We will have Congressional hearings in which dueling agencies fight for the “Horizon Billions.” Multiple bureaucrats will promise that only their stewardship of the program can truly prevent some foreign terrorist from sneaking into America’s airports, hijacking a fully fueled A380 and flying it into the heart of downtown Seattle. Of course, it will happen only when the Seahawks are celebrating a Super Bowl or the Mariners a World Series Championship.

      Congress, of course, will appropriate the Horizon Billions. The President, not wanting to appear weak on aviation terrorism, will sign the bill into law. The American people? We’ll get no more secure airports than we have today but will pay billions more for the perception of safety.

  2. Kilroy says:

    After listening to the audio of the radio calls, I was impressed at how well the ATC handled the situation, in terms of trying to be nice to the guy while still nudging him to try to do the right moves. I hope that controller gets the credit he deserves; as a layperson it sounds like he did almost everything right, yet I’m sure he’s still going to have a lot of guilt about the incident.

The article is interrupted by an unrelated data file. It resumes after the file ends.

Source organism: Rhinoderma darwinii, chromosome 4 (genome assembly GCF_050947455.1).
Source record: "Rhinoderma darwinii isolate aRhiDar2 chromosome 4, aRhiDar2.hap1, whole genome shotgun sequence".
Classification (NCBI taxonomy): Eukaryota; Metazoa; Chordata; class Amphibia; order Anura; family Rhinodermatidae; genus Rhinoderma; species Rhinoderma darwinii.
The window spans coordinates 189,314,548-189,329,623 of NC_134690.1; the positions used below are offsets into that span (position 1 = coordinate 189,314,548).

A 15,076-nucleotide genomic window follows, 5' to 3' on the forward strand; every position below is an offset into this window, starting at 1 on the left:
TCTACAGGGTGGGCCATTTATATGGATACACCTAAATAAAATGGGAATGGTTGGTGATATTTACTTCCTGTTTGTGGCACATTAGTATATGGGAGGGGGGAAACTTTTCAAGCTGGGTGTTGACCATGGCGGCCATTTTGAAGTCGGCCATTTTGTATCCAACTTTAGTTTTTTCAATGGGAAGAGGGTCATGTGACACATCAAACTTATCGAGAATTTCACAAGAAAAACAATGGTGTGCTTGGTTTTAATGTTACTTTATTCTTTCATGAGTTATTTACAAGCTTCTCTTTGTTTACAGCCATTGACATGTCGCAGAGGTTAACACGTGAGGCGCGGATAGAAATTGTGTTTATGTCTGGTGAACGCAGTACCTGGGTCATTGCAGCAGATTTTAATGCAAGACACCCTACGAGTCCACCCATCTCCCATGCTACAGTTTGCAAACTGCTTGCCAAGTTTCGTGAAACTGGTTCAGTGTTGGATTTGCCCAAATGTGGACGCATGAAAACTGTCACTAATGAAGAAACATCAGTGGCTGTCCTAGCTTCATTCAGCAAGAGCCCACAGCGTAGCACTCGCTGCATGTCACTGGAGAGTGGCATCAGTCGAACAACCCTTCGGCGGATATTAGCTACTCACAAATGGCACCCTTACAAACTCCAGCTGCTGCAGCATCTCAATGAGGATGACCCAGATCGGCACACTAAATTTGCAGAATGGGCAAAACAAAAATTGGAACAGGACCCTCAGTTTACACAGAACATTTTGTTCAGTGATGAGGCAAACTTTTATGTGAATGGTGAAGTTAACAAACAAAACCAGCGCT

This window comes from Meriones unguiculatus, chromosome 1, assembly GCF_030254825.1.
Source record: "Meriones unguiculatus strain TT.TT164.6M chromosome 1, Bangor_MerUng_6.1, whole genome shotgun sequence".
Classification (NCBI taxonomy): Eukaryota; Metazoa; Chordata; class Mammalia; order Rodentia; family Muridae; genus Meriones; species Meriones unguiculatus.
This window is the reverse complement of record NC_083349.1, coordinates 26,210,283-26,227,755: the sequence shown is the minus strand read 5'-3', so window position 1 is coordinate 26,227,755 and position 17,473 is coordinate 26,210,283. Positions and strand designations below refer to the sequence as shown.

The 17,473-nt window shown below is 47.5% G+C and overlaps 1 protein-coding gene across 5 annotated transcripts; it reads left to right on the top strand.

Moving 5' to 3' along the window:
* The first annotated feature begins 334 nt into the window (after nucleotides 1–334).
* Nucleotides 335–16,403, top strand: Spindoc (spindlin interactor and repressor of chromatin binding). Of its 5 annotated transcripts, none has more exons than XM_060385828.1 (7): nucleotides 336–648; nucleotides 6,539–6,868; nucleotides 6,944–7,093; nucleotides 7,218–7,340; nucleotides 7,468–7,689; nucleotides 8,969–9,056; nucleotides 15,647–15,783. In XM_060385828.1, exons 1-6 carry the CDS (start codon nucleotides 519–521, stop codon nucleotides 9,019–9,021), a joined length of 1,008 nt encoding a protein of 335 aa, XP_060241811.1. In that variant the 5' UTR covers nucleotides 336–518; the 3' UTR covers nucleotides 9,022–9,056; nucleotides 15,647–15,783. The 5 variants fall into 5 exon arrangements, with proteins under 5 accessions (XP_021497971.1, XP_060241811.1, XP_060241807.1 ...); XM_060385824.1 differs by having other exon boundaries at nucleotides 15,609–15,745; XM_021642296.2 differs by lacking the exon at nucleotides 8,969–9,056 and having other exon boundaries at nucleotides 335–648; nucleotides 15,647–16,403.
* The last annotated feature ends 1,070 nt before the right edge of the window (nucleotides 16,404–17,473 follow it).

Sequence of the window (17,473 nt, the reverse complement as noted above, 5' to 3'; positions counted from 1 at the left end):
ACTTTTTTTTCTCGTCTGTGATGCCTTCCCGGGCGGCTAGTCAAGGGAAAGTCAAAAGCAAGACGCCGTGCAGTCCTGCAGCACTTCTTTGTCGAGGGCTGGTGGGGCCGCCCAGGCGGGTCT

Also impressive to see the Q400 do the aerobatics, especially at the hands of an untrained pilot who was nauseous and light headed, and who didn’t know how to pressurize the aircraft (kudos to the pilot too, for the aerobatics show and for being mature enough to not want to take others with him, and to apologize to the “people that care about him”)… Guessing that’s the first time an airliner has done a barrel roll over Seattle since the famous 707 demonstration.

    Whether it’s with airplanes, guns, cars, or other methods, there are a lot of ways that someone who is having mental health issues can try to go out with a bang and try to take others with them if they want. I agree that we need to have more of a focus on mental health in this country, reduce the stigma among men that mental health issues mean a man is not “macho” or masculine, and stop using our prisons as dumping grounds for those who aren’t getting the help with mental issues that they need.

  3. Tim Dunn says:

    I largely agree with CF’s views. However, people argue that we should increase mental health resources as a result of this incident. But so far as we can all tell, Beebo was a normal, adapted human who found drudgery in his work and wanted more pay but who justified those things with his pass benefits. He clearly did well enough in his early years at Horizon that he was moved to a more specialized job.